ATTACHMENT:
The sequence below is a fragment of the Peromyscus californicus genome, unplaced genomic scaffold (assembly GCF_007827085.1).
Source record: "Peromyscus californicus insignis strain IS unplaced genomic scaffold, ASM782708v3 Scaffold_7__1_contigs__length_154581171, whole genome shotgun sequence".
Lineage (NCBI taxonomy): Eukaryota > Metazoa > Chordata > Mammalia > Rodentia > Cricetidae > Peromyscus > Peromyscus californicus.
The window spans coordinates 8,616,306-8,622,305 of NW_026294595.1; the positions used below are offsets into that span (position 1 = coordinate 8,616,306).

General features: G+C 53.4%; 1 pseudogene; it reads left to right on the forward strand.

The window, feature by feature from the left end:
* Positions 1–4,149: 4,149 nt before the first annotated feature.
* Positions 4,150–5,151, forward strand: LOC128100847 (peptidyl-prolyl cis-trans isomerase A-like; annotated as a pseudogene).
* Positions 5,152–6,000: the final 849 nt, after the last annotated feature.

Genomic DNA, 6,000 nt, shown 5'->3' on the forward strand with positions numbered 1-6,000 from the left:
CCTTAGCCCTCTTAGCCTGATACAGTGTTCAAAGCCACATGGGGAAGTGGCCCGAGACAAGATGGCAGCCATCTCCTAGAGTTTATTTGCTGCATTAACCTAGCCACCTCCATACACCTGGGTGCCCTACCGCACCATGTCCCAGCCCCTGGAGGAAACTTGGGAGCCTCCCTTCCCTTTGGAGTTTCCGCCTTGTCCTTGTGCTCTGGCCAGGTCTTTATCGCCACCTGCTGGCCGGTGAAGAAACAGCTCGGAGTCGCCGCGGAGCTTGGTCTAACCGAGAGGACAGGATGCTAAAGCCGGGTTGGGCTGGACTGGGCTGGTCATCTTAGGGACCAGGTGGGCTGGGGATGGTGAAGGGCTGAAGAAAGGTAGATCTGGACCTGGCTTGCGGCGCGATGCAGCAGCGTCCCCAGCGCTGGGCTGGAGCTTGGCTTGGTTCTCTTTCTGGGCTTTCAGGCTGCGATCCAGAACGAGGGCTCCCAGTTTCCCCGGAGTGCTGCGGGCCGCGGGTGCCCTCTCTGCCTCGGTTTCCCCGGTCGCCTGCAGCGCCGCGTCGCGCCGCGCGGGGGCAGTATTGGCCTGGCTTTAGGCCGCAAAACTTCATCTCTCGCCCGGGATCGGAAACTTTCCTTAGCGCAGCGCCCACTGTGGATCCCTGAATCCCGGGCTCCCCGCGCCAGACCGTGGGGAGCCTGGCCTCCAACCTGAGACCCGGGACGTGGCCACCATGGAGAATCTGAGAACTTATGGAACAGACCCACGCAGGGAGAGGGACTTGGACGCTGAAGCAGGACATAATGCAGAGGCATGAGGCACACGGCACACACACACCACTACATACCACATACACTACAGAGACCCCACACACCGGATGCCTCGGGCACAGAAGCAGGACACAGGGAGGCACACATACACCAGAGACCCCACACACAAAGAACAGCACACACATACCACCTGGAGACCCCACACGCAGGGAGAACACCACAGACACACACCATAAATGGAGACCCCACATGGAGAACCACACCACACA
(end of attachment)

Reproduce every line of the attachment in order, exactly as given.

The sequence below is a fragment of the Peromyscus californicus genome, unplaced genomic scaffold (assembly GCF_007827085.1).
Source record: "Peromyscus californicus insignis strain IS unplaced genomic scaffold, ASM782708v3 Scaffold_7__1_contigs__length_154581171, whole genome shotgun sequence".
Lineage (NCBI taxonomy): Eukaryota > Metazoa > Chordata > Mammalia > Rodentia > Cricetidae > Peromyscus > Peromyscus californicus.
The window spans coordinates 8,616,306-8,622,305 of NW_026294595.1; the positions used below are offsets into that span (position 1 = coordinate 8,616,306).

General features: G+C 53.4%; 1 pseudogene; it reads left to right on the forward strand.

The window, feature by feature from the left end:
* Positions 1–4,149: 4,149 nt before the first annotated feature.
* Positions 4,150–5,151, forward strand: LOC128100847 (peptidyl-prolyl cis-trans isomerase A-like; annotated as a pseudogene).
* Positions 5,152–6,000: the final 849 nt, after the last annotated feature.

Genomic DNA, 6,000 nt, shown 5'->3' on the forward strand with positions numbered 1-6,000 from the left:
CCTTAGCCCTCTTAGCCTGATACAGTGTTCAAAGCCACATGGGGAAGTGGCCCGAGACAAGATGGCAGCCATCTCCTAGAGTTTATTTGCTGCATTAACCTAGCCACCTCCATACACCTGGGTGCCCTACCGCACCATGTCCCAGCCCCTGGAGGAAACTTGGGAGCCTCCCTTCCCTTTGGAGTTTCCGCCTTGTCCTTGTGCTCTGGCCAGGTCTTTATCGCCACCTGCTGGCCGGTGAAGAAACAGCTCGGAGTCGCCGCGGAGCTTGGTCTAACCGAGAGGACAGGATGCTAAAGCCGGGTTGGGCTGGACTGGGCTGGTCATCTTAGGGACCAGGTGGGCTGGGGATGGTGAAGGGCTGAAGAAAGGTAGATCTGGACCTGGCTTGCGGCGCGATGCAGCAGCGTCCCCAGCGCTGGGCTGGAGCTTGGCTTGGTTCTCTTTCTGGGCTTTCAGGCTGCGATCCAGAACGAGGGCTCCCAGTTTCCCCGGAGTGCTGCGGGCCGCGGGTGCCCTCTCTGCCTCGGTTTCCCCGGTCGCCTGCAGCGCCGCGTCGCGCCGCGCGGGGGCAGTATTGGCCTGGCTTTAGGCCGCAAAACTTCATCTCTCGCCCGGGATCGGAAACTTTCCTTAGCGCAGCGCCCACTGTGGATCCCTGAATCCCGGGCTCCCCGCGCCAGACCGTGGGGAGCCTGGCCTCCAACCTGAGACCCGGGACGTGGCCACCATGGAGAATCTGAGAACTTATGGAACAGACCCACGCAGGGAGAGGGACTTGGACGCTGAAGCAGGACATAATGCAGAGGCATGAGGCACACGGCACACACACACCACTACATACCACATACACTACAGAGACCCCACACACCGGATGCCTCGGGCACAGAAGCAGGACACAGGGAGGCACACATACACCAGAGACCCCACACACAAAGAACAGCACACACATACCACCTGGAGACCCCACACGCAGGGAGAACACCACAGACACACACCATAAATGGAGACCCCACATGGAGAACCACACCACACA